The Ambiguous Case of the Law of Sines

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  • 0:05 The Law of Sines
  • 0:51 The Ambiguous Case
  • 1:29 But Be Careful
  • 2:11 Example
  • 4:10 Lesson Summary
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Lesson Transcript
Instructor: Yuanxin (Amy) Yang Alcocer

Amy has a master's degree in secondary education and has taught math at a public charter high school.

You might think that all math in very concrete, that an answer or a law is always right. But this is not always so. See, in certain situations, the law of sines actually give you two answers.

The Law of Sines

Ambiguity is a very interesting thing in math. You wouldn't think that a math law would give you two different answers to the same problem. But sometimes it does. In this lesson, we take a look at this odd ambiguity that results when certain conditions are met when we use the law of sines, which is very useful for solving problems involving triangles.

The law of sines tells us how the sides of the triangle are related to the angles of the triangle. Our triangle has sides a, b and c with angles A, B and C. Angle A is opposite side a, angle B is opposite side b, and angle C is opposite side c. Remember: side over the sine of the opposite angle. The law of sines works for any triangle.

The Ambiguous Case

But it doesn't work in all cases. When you are given two adjacent sides of a triangle followed by an angle, the law of sines will actually give you two answers. We call this situation the side-side-angle case. You can picture these two possibilities by swinging the side between the two unknown angles to see if you can form another triangle. For our triangle, if we swung side a to the left, we would see another triangle form when it touches the unknown side again. So, we have a possible obtuse triangle and a possible acute triangle.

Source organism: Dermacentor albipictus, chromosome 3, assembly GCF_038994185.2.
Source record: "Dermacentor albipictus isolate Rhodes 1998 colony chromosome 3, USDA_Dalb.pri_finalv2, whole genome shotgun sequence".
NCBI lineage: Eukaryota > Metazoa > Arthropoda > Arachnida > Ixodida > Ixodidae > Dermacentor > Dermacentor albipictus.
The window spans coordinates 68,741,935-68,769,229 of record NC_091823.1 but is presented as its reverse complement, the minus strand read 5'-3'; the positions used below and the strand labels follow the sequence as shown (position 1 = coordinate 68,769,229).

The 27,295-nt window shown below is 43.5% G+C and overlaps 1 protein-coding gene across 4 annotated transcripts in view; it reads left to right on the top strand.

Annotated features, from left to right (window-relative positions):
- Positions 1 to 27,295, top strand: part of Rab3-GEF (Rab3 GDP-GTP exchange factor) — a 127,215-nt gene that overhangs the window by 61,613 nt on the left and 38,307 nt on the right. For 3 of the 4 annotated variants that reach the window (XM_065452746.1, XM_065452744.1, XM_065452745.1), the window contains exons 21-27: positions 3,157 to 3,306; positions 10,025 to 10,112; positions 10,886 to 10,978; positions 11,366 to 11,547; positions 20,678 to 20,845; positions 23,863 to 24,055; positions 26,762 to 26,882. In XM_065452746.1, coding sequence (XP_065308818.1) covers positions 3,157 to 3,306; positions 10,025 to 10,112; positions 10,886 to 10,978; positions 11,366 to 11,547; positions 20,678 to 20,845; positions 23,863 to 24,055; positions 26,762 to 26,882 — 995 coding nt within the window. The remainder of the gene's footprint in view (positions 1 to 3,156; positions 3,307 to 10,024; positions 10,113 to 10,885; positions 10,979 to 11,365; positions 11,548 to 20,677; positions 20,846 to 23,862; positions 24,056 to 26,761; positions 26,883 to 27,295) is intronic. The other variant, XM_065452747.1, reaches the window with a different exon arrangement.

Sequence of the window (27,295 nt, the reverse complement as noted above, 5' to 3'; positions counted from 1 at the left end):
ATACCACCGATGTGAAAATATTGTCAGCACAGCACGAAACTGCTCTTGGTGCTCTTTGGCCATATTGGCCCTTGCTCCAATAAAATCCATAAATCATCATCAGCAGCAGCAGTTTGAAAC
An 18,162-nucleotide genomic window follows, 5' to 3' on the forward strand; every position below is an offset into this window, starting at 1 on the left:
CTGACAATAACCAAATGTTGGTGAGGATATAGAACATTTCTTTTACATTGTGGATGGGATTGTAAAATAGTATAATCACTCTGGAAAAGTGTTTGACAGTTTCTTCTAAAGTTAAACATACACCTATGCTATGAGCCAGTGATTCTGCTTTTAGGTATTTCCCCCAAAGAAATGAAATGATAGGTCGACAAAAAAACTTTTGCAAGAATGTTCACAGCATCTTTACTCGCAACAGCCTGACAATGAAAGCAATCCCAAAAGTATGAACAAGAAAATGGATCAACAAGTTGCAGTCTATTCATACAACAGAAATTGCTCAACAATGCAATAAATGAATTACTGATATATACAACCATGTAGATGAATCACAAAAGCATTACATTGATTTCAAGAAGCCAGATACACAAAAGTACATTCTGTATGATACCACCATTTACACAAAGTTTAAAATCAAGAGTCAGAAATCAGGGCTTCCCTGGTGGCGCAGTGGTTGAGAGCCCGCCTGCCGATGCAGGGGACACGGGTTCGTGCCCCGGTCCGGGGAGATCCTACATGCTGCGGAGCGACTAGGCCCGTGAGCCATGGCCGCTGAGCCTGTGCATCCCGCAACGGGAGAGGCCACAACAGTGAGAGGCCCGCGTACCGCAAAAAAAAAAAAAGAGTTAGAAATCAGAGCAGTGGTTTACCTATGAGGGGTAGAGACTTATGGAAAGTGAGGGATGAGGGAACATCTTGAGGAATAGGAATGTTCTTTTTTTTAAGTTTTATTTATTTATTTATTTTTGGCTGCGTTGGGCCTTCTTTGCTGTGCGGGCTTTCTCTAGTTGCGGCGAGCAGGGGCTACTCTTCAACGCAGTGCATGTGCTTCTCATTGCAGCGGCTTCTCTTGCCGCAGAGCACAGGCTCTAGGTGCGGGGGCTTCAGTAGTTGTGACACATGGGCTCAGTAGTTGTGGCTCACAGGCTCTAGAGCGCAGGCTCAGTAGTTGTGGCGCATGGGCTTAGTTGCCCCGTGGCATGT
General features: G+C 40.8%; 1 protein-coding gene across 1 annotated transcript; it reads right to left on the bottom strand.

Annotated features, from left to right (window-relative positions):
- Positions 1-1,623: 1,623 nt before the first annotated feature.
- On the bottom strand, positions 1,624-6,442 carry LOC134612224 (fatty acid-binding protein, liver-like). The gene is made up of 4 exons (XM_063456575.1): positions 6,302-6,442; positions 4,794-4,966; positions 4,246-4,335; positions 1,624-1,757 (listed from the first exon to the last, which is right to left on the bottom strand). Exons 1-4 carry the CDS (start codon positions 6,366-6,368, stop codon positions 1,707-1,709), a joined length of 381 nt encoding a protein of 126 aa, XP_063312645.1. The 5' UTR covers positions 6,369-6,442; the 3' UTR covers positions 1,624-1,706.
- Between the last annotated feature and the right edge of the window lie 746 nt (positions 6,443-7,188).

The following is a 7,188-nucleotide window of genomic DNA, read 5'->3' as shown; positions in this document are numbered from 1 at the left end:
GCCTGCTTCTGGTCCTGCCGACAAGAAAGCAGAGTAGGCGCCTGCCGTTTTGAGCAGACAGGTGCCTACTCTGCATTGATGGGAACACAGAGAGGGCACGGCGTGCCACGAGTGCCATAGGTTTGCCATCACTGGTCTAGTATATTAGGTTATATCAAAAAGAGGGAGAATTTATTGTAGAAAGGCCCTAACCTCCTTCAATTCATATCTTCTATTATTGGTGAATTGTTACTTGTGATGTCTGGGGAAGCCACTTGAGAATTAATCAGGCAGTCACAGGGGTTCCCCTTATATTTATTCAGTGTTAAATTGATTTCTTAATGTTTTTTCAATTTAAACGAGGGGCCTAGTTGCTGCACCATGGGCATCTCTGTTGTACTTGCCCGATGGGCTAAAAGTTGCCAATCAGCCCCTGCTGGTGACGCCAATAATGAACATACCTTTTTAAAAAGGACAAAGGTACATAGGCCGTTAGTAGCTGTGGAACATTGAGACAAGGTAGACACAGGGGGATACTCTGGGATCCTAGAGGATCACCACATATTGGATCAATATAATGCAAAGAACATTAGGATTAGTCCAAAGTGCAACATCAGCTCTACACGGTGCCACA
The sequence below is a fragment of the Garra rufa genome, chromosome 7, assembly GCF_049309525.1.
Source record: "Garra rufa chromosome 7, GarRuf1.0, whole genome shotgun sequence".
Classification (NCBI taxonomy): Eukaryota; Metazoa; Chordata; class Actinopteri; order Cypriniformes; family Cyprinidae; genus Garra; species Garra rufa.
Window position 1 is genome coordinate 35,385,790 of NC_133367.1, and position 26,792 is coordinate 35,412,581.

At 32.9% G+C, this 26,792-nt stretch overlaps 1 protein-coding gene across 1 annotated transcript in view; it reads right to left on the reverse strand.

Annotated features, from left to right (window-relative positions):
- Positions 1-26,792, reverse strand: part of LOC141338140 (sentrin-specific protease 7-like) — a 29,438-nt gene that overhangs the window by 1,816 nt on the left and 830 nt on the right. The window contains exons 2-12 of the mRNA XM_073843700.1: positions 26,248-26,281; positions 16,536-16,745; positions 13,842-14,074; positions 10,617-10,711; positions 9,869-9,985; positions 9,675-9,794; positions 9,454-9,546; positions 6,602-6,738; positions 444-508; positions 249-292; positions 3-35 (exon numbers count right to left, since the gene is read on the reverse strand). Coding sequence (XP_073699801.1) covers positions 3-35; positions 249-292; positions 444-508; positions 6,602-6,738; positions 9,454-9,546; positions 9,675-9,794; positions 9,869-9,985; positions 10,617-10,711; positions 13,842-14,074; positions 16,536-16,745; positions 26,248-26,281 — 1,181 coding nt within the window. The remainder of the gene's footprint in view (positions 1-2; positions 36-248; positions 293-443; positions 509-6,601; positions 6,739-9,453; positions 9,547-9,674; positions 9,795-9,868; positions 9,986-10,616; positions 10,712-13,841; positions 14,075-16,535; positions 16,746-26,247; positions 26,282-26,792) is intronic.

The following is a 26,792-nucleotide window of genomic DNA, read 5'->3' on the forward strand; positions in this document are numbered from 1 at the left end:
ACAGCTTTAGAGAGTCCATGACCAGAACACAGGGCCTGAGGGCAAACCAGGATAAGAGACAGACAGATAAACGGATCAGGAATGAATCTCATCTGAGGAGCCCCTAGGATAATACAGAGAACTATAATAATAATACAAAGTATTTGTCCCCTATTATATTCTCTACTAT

But Be Careful

But we have to be careful when we apply the law of sines. See, the law of sines will only give us one of these angles if we are using a calculator. To find the other one, we need to subtract our calculator answer from 180. And even though we have two answers, there still may only be just the one answer. You have to visually check like we did above. Or you can look at our two answers and see which one works with our known angle. If both angles work, meaning they don't add up to more than 180 with our known triangle, then we have two possible answers. But if one of the angles adds up to 180 or more with our known angle, then we only have one possible answer.


Let's look at an example. Find the measure of angle x. We need to find the measure of angle x, we are given one angle that measures 33 and two sides that measure 4.7 and 6.3. To find the measure of angle x, we need to use the law of sines since our triangle is not a special triangle, like a right triangle. We can first label our sides and their corresponding opposite angles. We can label the 4.7 as side a, and the 6.3 as side b. The unknown side will be side c. Now, the corresponding opposite angles are 33 for angle A, x for angle B, and an unknown angle C. Since we don't have any information for either angle C or side c, we can skip that part of the law of sines. We are left with this: 4.7/sin(33) = 6.3/sin(x). Solving this for our variable x, we get this: x = 46.89.

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